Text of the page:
…When I later visited the Fairfax County police station to gather details about what went wrong, I met the shift commander, Lt. Erik Rhoads. I asked why his officers hadn’t contacted management before they raided the apartment. Why did they classify the incident as a forced entry, when the information they had suggested something innocuous? Why not evaluate the situation before escalating it?

Rhoads defended the procedure, calling the officers’ actions “on point.” It’s not standard to conduct investigations beforehand because that delays the apprehension of suspects, he told me.

Rhoads also defends the approach on grounds of officer safety. But civilian safety should be a priority, too — to the point where you sometimes, yes, delay or even miss the apprehension of suspects…until you’re sure that you’ve, say, got the right apartment and have evidence that the people in it …Click Here To Read The Full Story >>>

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Media as weapon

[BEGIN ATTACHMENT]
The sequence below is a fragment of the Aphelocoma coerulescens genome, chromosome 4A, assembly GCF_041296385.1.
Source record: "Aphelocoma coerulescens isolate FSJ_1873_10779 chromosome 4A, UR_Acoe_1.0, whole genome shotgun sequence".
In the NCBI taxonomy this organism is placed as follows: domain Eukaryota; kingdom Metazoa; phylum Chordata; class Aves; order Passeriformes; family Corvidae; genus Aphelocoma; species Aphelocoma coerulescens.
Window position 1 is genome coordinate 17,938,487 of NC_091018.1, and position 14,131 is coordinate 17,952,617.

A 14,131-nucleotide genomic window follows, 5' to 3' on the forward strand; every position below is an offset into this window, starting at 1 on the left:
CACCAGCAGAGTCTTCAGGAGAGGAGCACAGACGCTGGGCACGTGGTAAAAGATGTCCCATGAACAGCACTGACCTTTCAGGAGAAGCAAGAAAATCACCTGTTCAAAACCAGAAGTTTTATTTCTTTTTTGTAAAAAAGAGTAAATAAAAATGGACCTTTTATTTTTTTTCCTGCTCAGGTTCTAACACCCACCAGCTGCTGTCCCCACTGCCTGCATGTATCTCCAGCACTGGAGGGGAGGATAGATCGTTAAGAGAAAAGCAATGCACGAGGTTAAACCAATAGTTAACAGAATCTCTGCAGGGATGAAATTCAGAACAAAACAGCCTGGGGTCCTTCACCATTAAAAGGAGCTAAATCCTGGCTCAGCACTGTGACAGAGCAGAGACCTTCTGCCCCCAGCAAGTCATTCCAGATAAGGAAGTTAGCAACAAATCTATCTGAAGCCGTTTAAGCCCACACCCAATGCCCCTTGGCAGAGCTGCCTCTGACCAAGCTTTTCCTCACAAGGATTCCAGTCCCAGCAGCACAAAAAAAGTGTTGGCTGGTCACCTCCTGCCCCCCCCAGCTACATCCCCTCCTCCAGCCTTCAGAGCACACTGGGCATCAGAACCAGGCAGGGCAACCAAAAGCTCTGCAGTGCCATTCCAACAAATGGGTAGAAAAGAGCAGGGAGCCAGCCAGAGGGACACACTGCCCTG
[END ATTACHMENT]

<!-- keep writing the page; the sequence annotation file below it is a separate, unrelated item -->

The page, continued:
By noreply@blogger.com (VD)


donkeyrock
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from Vox Popoli.

We’ve certainly seen this with both #GamerGate and Sad Puppies. But given how resorting to it has failed against us, I very much doubt it will work against Google.

If you talk to the reporters who work for various big media companies, they insist that they have true editorial independence from the business side of their companies. They insist that the news coverage isn’t designed to reflect the business interests of their owners. Of course, most people have always suspected this was bullshit — and you could see evidence of this in things like the fact that the big TV networks refused to cover the SOPA protests. But — until now — there’s never necessarily been a smoking gun with evidence of how such business interests influences the editorial side.